• Yes! Mohenjo Daro is a great example! You don’t even have to recast or super rewrite the script, changing his age doesn’t necessarily change anything. Make him a sweet innocent farmer man who never felt the need to leave his land, and is like 35. It changes almost nothing. Of course, you’d also have to add in dialogue to address the age difference in the romance, but that’s not hard either, “I am so much older than you, and yet I know nothing about this city, I feel even younger than you are”. BAM! Done!

          I’ve got no problem with May-December romances, in fact I think there should be more of them, so long as the script addresses the inherent problems. It’s a good thing! Show why age gaps are hard, and how couples deal with them, instead of making it normal for a teenage girl to fall in love with some 40 year old guy.

          On Mon, Jun 29, 2020 at 10:35 PM dontcallitbollywood wrote:

          >

          Like

          • Alll of this! That is exactly what I rant about every time I drag myself through that movie (….it’s pretty. He’s pretty. It’s just…it could have been better). If he was the oldest brother of the (insert number of brothers and sisters) who never wanted to leave their land and always wanted to provide for his younger siblings so they could have independence and freedom, after their father left the farm to him. Then something happens to the charismatic brother and he can’t go this year, so it falls to Hrithik who hasn’t ever left the town and is shy around even people he knows. Bam, fixed.

            May-December romances offer so much in terms of character growth and turbulence for the story, I love them because of that. So often they’re used as like…not that. Instead its the 19 year old falling in love with the 40 year old, which is yucky…but if it was a 29 year old falling in love with a 50 year old that isn’t yucky and provides some real issues for the storyteller to sink their teeth into .

            Like

          • Counterpoint: Rab Ne Bana Di Jodi is a 19 year old falling for a 40 year old and don’t you dare say that is yucky!!!!

            But yes, agree totally, the May-December romance can be a really powerful original interesting kind of romance. But you have to actually grapple with the issues! Chennai Express, Rab Ne Bana Di Jodi, Ek Tha Tiger, even Lamhe, they dealt with the confusion and the difficulty and the guilt and it’s great! I don’t want to run my censor board so that you can’t have a May December romance any more just, you know, acknowledge it. Make it an issue and then resolve it.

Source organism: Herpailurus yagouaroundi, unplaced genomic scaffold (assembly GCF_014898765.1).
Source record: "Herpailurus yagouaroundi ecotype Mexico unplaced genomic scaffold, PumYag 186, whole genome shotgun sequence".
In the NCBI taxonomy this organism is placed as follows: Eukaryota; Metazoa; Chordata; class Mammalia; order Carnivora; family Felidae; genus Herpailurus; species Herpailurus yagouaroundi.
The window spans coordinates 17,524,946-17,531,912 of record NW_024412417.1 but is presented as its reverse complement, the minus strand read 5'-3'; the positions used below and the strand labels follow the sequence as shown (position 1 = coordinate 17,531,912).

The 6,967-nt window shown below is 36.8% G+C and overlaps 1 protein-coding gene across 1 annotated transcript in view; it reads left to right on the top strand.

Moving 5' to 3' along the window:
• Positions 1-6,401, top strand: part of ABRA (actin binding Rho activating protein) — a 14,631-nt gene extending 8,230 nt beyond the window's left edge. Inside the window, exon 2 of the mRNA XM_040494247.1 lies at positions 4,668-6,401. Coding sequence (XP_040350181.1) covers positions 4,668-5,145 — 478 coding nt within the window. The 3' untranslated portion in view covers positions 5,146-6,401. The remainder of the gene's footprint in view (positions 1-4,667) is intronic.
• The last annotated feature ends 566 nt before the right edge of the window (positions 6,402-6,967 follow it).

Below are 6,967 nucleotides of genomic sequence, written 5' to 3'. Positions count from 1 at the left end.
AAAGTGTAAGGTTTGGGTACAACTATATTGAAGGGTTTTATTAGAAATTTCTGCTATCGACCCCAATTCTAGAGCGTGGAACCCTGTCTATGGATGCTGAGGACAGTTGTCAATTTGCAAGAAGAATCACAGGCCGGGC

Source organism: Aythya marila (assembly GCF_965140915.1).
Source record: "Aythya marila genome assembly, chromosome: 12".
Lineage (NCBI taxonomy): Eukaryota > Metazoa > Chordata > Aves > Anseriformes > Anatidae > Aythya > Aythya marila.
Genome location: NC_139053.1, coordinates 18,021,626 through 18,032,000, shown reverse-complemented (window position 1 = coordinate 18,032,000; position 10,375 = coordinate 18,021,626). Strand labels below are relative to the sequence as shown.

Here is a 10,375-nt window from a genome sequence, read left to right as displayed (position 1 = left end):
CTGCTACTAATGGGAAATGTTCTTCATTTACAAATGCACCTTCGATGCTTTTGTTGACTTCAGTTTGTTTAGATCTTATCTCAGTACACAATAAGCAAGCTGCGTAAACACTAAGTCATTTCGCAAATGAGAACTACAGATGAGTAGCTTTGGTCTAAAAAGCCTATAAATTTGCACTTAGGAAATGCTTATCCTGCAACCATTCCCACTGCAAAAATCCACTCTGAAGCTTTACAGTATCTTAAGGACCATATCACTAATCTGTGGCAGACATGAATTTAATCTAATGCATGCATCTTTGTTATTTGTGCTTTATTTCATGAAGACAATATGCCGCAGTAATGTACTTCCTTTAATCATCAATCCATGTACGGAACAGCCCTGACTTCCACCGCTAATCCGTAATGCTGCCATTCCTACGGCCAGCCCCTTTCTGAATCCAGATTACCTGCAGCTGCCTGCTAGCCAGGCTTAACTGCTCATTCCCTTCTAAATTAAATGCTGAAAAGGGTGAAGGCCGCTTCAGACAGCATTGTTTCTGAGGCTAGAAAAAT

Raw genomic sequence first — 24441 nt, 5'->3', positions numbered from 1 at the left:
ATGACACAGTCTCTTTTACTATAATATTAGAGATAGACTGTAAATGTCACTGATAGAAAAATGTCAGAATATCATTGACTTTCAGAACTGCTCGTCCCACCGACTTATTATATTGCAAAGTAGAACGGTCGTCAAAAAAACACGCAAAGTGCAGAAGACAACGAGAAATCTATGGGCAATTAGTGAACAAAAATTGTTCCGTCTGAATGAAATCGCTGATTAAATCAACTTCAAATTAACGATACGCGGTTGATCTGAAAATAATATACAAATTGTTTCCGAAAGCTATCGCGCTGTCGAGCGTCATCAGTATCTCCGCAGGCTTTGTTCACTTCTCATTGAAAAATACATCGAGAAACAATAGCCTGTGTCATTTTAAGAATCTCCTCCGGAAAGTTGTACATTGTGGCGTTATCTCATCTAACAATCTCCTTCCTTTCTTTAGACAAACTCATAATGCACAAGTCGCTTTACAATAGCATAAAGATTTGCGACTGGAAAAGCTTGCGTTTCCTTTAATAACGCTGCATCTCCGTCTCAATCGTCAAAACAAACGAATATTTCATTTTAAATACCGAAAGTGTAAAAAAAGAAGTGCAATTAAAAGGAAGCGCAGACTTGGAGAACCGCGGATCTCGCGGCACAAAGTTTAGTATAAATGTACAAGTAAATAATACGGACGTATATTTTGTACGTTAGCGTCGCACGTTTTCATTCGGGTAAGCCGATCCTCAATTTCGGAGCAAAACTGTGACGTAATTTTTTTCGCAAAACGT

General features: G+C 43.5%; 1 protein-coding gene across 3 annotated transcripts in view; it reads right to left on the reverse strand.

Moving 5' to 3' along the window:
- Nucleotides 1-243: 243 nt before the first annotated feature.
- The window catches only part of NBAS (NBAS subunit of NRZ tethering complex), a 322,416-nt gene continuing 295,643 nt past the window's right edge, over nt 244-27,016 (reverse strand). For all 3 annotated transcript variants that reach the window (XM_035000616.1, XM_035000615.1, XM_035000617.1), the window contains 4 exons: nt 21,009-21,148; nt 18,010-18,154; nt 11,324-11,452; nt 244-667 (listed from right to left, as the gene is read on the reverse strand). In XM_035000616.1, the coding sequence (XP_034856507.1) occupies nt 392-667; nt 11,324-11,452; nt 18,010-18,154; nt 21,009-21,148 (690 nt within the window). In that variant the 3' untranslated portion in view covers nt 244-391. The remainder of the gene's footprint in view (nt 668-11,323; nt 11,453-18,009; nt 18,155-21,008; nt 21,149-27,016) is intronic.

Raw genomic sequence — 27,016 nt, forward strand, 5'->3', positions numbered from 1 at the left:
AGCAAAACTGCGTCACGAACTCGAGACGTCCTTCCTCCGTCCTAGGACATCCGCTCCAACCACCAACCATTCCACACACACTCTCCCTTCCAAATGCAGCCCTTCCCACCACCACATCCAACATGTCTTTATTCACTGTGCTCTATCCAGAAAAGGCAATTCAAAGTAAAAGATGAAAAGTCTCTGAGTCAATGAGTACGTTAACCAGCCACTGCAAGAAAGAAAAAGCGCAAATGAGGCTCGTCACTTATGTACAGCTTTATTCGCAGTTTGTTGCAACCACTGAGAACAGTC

On Tue, Jun 30, 2020 at 10:47 PM dontcallitbollywood wrote:

            >

            Like

  4. I like the marriage rules a lot. Also the trick rules. This is something they usually spend quite a bit of time on in the trickster Govinda movies and it’s a good thing they do because I absolutely cannot get on board with it otherwise. This is one of the reasons I hate Coolie no.1 because the deception goes on way too long and he should have come clean before marriage which is usually what happens in those movies.

    lol the look book rule.

    Like

    • The look book rule is VITAL! Think how much agony we could have been spared if an independent group of people had looked at photographs and said “he’s playing a college student???? NO WAY!!!!”

      On Mon, Jun 29, 2020 at 1:08 AM dontcallitbollywood wrote:

      >

      Liked by 1 person

  5. Stalking in the movies lead to Eve teasing ,and female street harassment.
    Films like Arya (Allu Arjun’s Telugu movie) stirred agony to countless teenagers.

    Like

  6. Yes to all of them!
    Stalker and age rules would be my priorities. But the problem with the stalker situation is if the only thing a person being stalked knows about a stalker is that he stalks her, it makes no sense she would enjoy it. There has to be some other interaction outside of the stalking for her to be interested. IMO, films should just retire this trope already.

    Like

    • I don’t know, I don’t think it is that hard to give her something to make her notice him. Girl’s can have love at first sight too! Or at least, “like” at first sight. I feel like I’ve seen in movies things like where he is stalking and runs to catch the bus and trips, and she looks out and smiles because he looks cute covered in mud. That’s easy enough, right?

      Wouldn’t work with stuff like listening to her phone calls and things, but that’s just creepy-stalking. Following her around stalking, that gives a chance for some back and forth, he’s there and being alive, she might notice him while he’s following her.

      On Tue, Jun 30, 2020 at 11:45 PM dontcallitbollywood wrote:

      >

      Like

Leave a Reply

Fill in your details below or click an icon to log in:

WordPress.com Logo

You are commenting using your WordPress.com account. Log Out /  Change )

Google photo

You are commenting using your Google account. Log Out /  Change )

Twitter picture

You are commenting using your Twitter account. Log Out /  Change )

Facebook photo

You are commenting using your Facebook account. Log Out /  Change )

Connecting to %s

This site uses Akismet to reduce spam. Learn how your comment data is processed.